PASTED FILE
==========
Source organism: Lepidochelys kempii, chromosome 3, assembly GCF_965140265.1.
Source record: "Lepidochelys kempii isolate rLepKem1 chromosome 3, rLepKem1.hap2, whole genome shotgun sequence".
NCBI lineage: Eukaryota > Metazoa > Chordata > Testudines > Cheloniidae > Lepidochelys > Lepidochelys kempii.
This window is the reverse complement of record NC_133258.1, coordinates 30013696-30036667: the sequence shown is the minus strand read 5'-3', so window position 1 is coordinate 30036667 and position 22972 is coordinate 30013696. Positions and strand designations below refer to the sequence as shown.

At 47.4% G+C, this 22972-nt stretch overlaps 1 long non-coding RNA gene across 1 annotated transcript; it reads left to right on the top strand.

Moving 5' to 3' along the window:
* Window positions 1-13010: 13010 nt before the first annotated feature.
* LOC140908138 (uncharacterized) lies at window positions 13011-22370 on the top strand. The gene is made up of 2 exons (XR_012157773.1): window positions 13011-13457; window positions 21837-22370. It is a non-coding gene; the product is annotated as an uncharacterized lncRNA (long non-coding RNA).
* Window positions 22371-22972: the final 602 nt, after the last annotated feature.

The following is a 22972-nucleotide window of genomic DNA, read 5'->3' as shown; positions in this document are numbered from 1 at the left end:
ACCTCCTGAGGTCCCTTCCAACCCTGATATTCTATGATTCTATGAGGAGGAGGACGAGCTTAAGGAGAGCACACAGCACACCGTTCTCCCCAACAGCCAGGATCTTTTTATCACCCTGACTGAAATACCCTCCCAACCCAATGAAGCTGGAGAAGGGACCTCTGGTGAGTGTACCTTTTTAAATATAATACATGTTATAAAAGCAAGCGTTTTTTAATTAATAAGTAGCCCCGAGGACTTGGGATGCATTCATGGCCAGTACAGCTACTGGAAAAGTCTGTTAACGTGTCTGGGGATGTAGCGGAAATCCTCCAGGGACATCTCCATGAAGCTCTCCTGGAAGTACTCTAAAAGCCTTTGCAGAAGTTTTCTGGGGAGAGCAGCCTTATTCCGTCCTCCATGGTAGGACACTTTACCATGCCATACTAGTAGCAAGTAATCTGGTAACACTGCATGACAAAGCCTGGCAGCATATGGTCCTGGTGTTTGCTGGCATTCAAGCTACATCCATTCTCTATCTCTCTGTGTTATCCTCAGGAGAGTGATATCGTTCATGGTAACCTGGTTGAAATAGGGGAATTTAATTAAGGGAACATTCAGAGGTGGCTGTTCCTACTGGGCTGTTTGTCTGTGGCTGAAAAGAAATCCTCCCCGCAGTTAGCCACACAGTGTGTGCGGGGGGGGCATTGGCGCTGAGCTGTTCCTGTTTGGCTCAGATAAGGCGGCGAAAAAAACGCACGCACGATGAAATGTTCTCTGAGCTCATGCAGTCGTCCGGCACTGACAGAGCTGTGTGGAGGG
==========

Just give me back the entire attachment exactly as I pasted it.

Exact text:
Source organism: Lepidochelys kempii, chromosome 3, assembly GCF_965140265.1.
Source record: "Lepidochelys kempii isolate rLepKem1 chromosome 3, rLepKem1.hap2, whole genome shotgun sequence".
NCBI lineage: Eukaryota > Metazoa > Chordata > Testudines > Cheloniidae > Lepidochelys > Lepidochelys kempii.
This window is the reverse complement of record NC_133258.1, coordinates 30013696-30036667: the sequence shown is the minus strand read 5'-3', so window position 1 is coordinate 30036667 and position 22972 is coordinate 30013696. Positions and strand designations below refer to the sequence as shown.

At 47.4% G+C, this 22972-nt stretch overlaps 1 long non-coding RNA gene across 1 annotated transcript; it reads left to right on the top strand.

Moving 5' to 3' along the window:
* Window positions 1-13010: 13010 nt before the first annotated feature.
* LOC140908138 (uncharacterized) lies at window positions 13011-22370 on the top strand. The gene is made up of 2 exons (XR_012157773.1): window positions 13011-13457; window positions 21837-22370. It is a non-coding gene; the product is annotated as an uncharacterized lncRNA (long non-coding RNA).
* Window positions 22371-22972: the final 602 nt, after the last annotated feature.

The following is a 22972-nucleotide window of genomic DNA, read 5'->3' as shown; positions in this document are numbered from 1 at the left end:
ACCTCCTGAGGTCCCTTCCAACCCTGATATTCTATGATTCTATGAGGAGGAGGACGAGCTTAAGGAGAGCACACAGCACACCGTTCTCCCCAACAGCCAGGATCTTTTTATCACCCTGACTGAAATACCCTCCCAACCCAATGAAGCTGGAGAAGGGACCTCTGGTGAGTGTACCTTTTTAAATATAATACATGTTATAAAAGCAAGCGTTTTTTAATTAATAAGTAGCCCCGAGGACTTGGGATGCATTCATGGCCAGTACAGCTACTGGAAAAGTCTGTTAACGTGTCTGGGGATGTAGCGGAAATCCTCCAGGGACATCTCCATGAAGCTCTCCTGGAAGTACTCTAAAAGCCTTTGCAGAAGTTTTCTGGGGAGAGCAGCCTTATTCCGTCCTCCATGGTAGGACACTTTACCATGCCATACTAGTAGCAAGTAATCTGGTAACACTGCATGACAAAGCCTGGCAGCATATGGTCCTGGTGTTTGCTGGCATTCAAGCTACATCCATTCTCTATCTCTCTGTGTTATCCTCAGGAGAGTGATATCGTTCATGGTAACCTGGTTGAAATAGGGGAATTTAATTAAGGGAACATTCAGAGGTGGCTGTTCCTACTGGGCTGTTTGTCTGTGGCTGAAAAGAAATCCTCCCCGCAGTTAGCCACACAGTGTGTGCGGGGGGGGCATTGGCGCTGAGCTGTTCCTGTTTGGCTCAGATAAGGCGGCGAAAAAAACGCACGCACGATGAAATGTTCTCTGAGCTCATGCAGTCGTCCGGCACTGACAGAGCTGTGTGGAGGG